Feature Article - May/June 2008

It's in the Cards

The Ins and Outs of Gift Card Incentives

By Emily Tipping


A
popular choice for holiday gifts, birthday presents and for other gifts in the public sector, gift cards are expected to bring in $52 billion by 2012. In the 2007 holiday season alone, the National Retail Federation's Gift Card Survey was predicting gift card sales of $26.3 billion, up from $24.8 billion in 2006, with the average consumer spending more on gift cards than in the previous year.

This high consumer demand trickles into incentive programs, where planners should consider adding gift cards to meet participants' desire for choice and selection, according to Cindy Mielke, president of the Incentive Gift Card Council (IGCC) and manager of national accounts for JCPenney Incentive Sales.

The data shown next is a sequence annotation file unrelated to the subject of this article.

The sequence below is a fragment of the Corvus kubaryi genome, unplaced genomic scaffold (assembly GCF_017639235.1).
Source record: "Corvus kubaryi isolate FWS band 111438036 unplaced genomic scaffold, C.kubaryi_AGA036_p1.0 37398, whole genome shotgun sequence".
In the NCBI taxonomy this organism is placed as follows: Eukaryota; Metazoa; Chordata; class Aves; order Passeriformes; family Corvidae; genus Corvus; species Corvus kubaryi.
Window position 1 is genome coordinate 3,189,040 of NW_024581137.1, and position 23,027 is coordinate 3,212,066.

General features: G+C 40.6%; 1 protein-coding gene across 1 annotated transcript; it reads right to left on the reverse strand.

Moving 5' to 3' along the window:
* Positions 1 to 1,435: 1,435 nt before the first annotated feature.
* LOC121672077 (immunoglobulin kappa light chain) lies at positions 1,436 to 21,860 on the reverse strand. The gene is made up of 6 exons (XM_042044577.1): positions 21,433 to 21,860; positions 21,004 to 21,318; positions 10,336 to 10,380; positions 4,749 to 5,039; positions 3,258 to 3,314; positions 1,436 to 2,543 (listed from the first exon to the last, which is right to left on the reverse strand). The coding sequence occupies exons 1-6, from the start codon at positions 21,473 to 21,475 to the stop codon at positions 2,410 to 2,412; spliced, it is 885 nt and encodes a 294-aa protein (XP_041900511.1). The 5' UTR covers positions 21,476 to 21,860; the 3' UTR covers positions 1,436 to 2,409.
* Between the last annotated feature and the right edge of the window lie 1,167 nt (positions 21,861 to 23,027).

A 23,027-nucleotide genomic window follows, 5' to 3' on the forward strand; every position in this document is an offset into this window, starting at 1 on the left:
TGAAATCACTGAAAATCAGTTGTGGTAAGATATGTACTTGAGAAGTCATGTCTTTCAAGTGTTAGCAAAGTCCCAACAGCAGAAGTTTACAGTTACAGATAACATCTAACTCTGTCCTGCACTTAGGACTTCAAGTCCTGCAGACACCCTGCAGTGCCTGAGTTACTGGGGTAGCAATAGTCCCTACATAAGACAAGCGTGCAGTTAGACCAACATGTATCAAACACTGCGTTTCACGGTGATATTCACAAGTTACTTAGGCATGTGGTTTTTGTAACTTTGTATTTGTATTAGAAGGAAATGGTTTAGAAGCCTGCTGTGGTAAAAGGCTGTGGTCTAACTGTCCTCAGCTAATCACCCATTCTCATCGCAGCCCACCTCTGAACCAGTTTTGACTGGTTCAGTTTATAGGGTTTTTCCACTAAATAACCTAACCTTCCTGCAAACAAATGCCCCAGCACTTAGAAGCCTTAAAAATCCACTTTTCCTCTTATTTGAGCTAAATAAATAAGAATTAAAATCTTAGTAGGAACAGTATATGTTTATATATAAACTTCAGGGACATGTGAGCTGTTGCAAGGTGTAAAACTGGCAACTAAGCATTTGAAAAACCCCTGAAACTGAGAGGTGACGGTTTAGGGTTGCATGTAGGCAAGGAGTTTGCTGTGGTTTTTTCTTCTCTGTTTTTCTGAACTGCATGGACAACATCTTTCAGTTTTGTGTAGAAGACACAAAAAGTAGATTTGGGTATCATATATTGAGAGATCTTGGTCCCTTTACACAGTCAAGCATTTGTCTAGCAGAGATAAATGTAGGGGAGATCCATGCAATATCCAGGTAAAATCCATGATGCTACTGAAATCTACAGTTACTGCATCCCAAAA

"You want to offer what people want," she said. "An incentive program built around what nobody wants isn't going to be effective."

And recent research from the Incentive Federation reflects that what people want is gift cards, at least if you look at the incentive choices large companies turn to. According to the U.S. Incentive Merchandise & Travel Marketplace Study, gift cards are the third most frequently used motivational technique employed by large companies. More than half, 55 percent, said they use gift certificates and gift cards for merchandise or services as part of their programs, while 23 percent said they use gift certificates and gift cards for travel, and 11 percent said they use debit cards. More importantly, among respondents, gift cards and gift certificates for merchandise were perceived as the most effective motivational technique.